Occupation on hold
Lake Corp. considers lowering lake, cordoning off Lakewood Bay to foil protestors
Ugly winter weather has led organizers of a local Occupy event to postpone their protest of the Lake Oswego Corporation's long-held control of Oswego Lake.
Occupy Oswego Lake had been set for today. But in a message posted this week on the group's Facebook page, organizers said they're putting it off to a date they'll announce later.
'Hint: When it's sunny, expect us,' the Facebook page says.
An Occupy volunteer confirmed the Portland movement's organizers are involved with Occupy Oswego Lake, although the General Assembly, the de-facto decision-making body, doesn't appear to have voted on the issue.
The movement focused on Oswego Lake amid ongoing questions about the waterbody's historical exclusivity, part of a recent revival of the on-again, off-again debate over public versus private access to Oswego Lake.
'The Lake Oswego Corporation derives its power of control from a general, yet unnecessary, acceptance of the status quo,' Occupy organizers wrote. 'This case is indicative of a larger phenomenon in our society, where money is used to secure extralegal privileges for the few at the expense of the many. And, as is true in a larger sense, attempts from within the political system to correct this overreach of monied interests have thus far been unsuccessful in any real sense.
'We need only to defy the imaginary authority of the Lake Oswego Corporation by making a bit of a splash.'
Since Oregon became a state, all land under waterways capable of transporting people and goods has generally been considered state-owned. Regardless of ownership, in 2005, Oregon's attorney general said the public is allowed to use lakes and rivers so long as the water is deep and wide enough to boat in.
However, Oswego Lake, controlled by a corporation of lakefront property owners, is considered private. And members of the Lake Oswego City Council and the city's planning commission recently voiced support for keeping the 'status quo.'
In advance of the potential Occupy Oswego Lake event this week, lakefront property owners were preparing for a possible flood of Portland-area protestors.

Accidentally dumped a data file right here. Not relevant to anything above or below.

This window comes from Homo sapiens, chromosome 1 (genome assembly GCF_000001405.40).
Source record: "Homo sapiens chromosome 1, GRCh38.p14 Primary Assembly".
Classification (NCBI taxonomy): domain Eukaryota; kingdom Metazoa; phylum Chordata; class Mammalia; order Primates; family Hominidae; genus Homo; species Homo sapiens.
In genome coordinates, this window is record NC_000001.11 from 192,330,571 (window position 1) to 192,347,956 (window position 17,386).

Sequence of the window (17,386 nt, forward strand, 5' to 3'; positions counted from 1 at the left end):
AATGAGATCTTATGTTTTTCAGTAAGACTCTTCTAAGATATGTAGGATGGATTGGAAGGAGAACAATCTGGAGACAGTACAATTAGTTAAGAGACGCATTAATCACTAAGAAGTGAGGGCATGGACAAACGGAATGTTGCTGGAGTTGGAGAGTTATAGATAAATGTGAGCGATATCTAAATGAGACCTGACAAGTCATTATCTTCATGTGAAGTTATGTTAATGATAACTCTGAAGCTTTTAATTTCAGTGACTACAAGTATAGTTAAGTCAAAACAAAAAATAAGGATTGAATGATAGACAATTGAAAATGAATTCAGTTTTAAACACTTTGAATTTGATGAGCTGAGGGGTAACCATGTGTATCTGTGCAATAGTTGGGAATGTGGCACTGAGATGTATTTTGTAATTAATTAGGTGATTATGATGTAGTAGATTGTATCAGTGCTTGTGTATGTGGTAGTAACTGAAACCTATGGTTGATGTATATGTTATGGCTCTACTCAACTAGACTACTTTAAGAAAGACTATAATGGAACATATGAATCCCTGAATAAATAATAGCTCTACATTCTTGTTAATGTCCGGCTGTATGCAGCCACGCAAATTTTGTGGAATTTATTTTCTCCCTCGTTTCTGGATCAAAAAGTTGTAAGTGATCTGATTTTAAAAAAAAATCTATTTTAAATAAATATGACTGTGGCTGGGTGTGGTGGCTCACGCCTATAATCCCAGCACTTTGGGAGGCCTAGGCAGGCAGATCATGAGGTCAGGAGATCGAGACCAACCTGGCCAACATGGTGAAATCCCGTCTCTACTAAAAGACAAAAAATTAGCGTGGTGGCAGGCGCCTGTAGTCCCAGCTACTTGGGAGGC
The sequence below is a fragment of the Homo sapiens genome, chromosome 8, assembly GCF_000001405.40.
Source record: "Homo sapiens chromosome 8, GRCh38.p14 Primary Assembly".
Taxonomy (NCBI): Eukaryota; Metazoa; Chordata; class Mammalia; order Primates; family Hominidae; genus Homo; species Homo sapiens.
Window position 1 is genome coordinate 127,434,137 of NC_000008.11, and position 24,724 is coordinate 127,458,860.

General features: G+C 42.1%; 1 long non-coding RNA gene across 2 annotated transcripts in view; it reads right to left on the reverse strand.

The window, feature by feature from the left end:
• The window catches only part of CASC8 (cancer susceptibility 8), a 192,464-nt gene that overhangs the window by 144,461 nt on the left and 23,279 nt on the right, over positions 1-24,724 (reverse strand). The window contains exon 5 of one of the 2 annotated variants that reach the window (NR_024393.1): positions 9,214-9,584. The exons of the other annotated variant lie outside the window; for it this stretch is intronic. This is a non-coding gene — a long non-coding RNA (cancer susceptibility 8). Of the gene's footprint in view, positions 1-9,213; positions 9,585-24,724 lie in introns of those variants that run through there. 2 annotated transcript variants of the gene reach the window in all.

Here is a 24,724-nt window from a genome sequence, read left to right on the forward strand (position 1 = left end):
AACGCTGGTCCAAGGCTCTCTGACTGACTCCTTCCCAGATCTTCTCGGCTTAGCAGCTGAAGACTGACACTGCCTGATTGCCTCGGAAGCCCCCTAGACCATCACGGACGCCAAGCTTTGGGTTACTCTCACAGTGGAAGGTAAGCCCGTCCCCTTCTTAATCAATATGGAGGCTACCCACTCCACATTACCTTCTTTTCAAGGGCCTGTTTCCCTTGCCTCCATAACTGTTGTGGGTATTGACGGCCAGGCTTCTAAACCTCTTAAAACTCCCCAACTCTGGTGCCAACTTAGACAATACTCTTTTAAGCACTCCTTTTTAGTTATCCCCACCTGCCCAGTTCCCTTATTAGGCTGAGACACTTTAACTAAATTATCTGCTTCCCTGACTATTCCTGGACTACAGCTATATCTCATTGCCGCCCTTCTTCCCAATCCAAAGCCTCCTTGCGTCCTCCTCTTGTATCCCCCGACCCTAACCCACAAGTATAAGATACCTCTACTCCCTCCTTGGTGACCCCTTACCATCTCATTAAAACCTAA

'We do have options available to us which we may or may not choose to employ as events dictate,' Lake Oswego Corporation board president Doug Thomas wrote in a message to shareholders.
Possible tactics included lowering the lake by at least 4 feet, creating a soggy strip of land between public parks properties and the water. It's unclear how long it would take to lower the lake or how much water would be released into the Willamette River via Oswego Creek. When the lake was mostly drained for a major public works project in 2010-11, it took several weeks to remove an estimated 2 billion gallons of water, lowering the lake by 24 feet.
Another proposed Lake Corp. strategy involved blocking the passageway under the North Shore Road bridge 'to contain any activities in one area for water safety reasons,' Thomas wrote. That would corral protestors in Lakewood Bay, part of the 415-acre lake.
Thomas urged residents who haven't yet launched their boats for the season to keep them out of the lake 'until this activity, if any, has passed.'
'If they show up, these folks won't be looking for a quiet canoe ride. They will be looking for confrontation so they can make the news,' Thomas said. 'We will not provide that for them.'
Lakefront property owners and easement members have expressed concerns about the possible introduction of invasive species like quagga mussels.
Oregon requires aquatic invasive species prevention permits for most boats, although nonmotorized boats under 10 feet are exempt. Last year, employees working with a state program funded by the permit fees conducted boat inspections for invasive species at highway rest stops and boat ramps.
But the Lake Corp. sets stricter rules for boats entering Oswego Lake, requiring special cleaning at specific facilities: R and M Marine on Boones Ferry Road and Oswego Marine on Foothills Road, or, for wooden boats, Lake Oswego Boat Co. on Park Road. It also requires boaters to carry liability insurance.
Thomas told residents to call the Lake Corp. offices if they see suspicious people entering the water, and to call police about trespassers in backyards or on private docks.
Lake Oswego Police Capt. Dale Jorgensen, the department's public information officer, said he couldn't talk about whether police were doing anything specific to prepare for a big demonstration, whether on the lake or elsewhere in Lake Oswego. The police department does not have any boats in its fleet of patrol vehicles.
'I'm not going to go down that road because we're dealing with hypotheticals,' Jorgensen said, noting the department does have plans in place to deal with major emergencies such as natural disasters and acts of terrorism.
Local law professor Michael Blumm was among a few people recently calling for a reexamination of the lake's status. He contended the lake is a publicly owned resource being 'monopolized' by the Lake Oswego Corp. and its members. He said the state, if in control of the water, would be able to regulate access, such as preventing use of motorized boats to protect water quality and ensure people's safety.
This week, he said discussions focused on keeping people away from the water only serve to reinforce his view of why the Lake Corp. is not the lake's trustee under state law.
'They are determined to prevent public access,' Blumm said. 'They're taking away public access rights and making the public occupy lands that were once inundated that might or might not be owned by the Lake Corporation.'
In his opinion, Blumm said, 'That is a clear violation of state law.'